Side vs. Heel

© 2013, Jerry D. Patillo, CPDT-KA
Phoenix Behavior Consulting

For my dogs and customers’ dogs, “Heel” means “walk along with me at my left side.” Some trainers teach that “Heel” also means “approach me, turn yourself around if necessary, and end up sitting at my left side.”

When I teach a dog a cue, I want it to mean one thing and only one thing, each and every time. I feel that using a word or expression to mean different things at different times adds confusion and frustration to you and to your dog.

So, I prefer to use the prompt “Heel” to mean only “walk along with me at my left side,” each and every time. I use the cue “Side” to mean “approach me, turn yourself around if necessary, and end up sitting at my left side.”

If you prefer to use a different word or expression as your cue, such as “Finish” or “Schnickelfritz,” that’s fine. Just make sure your prompt means the same thing every time.

A. Introduce the Behavior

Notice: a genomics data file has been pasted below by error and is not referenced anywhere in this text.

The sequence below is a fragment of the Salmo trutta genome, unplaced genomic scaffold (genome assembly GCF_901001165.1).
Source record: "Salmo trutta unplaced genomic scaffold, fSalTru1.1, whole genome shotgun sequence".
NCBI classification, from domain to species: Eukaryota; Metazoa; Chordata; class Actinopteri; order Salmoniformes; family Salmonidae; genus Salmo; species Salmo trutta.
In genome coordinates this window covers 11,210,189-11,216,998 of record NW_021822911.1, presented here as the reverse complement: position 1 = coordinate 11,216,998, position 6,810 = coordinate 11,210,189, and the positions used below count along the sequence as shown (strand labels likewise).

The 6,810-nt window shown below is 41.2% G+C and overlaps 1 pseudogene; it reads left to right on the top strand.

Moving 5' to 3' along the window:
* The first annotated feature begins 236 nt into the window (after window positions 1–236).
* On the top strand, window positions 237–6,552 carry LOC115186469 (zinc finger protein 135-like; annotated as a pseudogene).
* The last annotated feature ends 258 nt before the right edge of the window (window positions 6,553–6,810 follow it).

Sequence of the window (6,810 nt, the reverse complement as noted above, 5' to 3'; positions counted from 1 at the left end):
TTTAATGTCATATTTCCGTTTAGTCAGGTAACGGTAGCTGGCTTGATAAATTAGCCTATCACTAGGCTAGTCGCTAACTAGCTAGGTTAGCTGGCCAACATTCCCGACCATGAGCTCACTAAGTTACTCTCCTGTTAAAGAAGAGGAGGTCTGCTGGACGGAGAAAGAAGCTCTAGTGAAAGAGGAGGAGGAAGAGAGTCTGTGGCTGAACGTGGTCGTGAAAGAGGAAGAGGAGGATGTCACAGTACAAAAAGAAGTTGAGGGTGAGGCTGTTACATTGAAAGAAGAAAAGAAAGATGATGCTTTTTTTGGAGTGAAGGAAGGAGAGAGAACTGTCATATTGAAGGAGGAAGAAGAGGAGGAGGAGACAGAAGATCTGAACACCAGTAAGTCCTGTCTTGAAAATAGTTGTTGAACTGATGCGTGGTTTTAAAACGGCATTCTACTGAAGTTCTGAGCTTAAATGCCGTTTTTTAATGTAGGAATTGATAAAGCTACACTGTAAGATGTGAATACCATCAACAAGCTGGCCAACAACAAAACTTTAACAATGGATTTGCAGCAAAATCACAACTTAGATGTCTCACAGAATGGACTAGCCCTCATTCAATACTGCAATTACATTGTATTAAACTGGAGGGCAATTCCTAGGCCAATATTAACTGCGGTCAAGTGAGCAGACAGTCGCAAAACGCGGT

Step A1.
Step A2.
Step A3.
Step A4.
Step A5.
  1.  With a bunch of delicious treats in your left fist, have your dog stand or sit in front of you. Don’t say anything just yet. That will come later.
  2. Keeping your right foot still, step backward on your LEFT foot. Lure your dog to follow your left fist as you step backward.
  3. With your fistful of treats, lure your dog to turn TOWARD you, not away from you.
  4. Step forward, luring your dog forward with your treats.
  5. Now, using your fistful of treats if you need to, have your dog sit at your side in heel position.

B. Introduce the Verbal Cue

C. Phase Out the Luring

D. Introduce the Visual Cue


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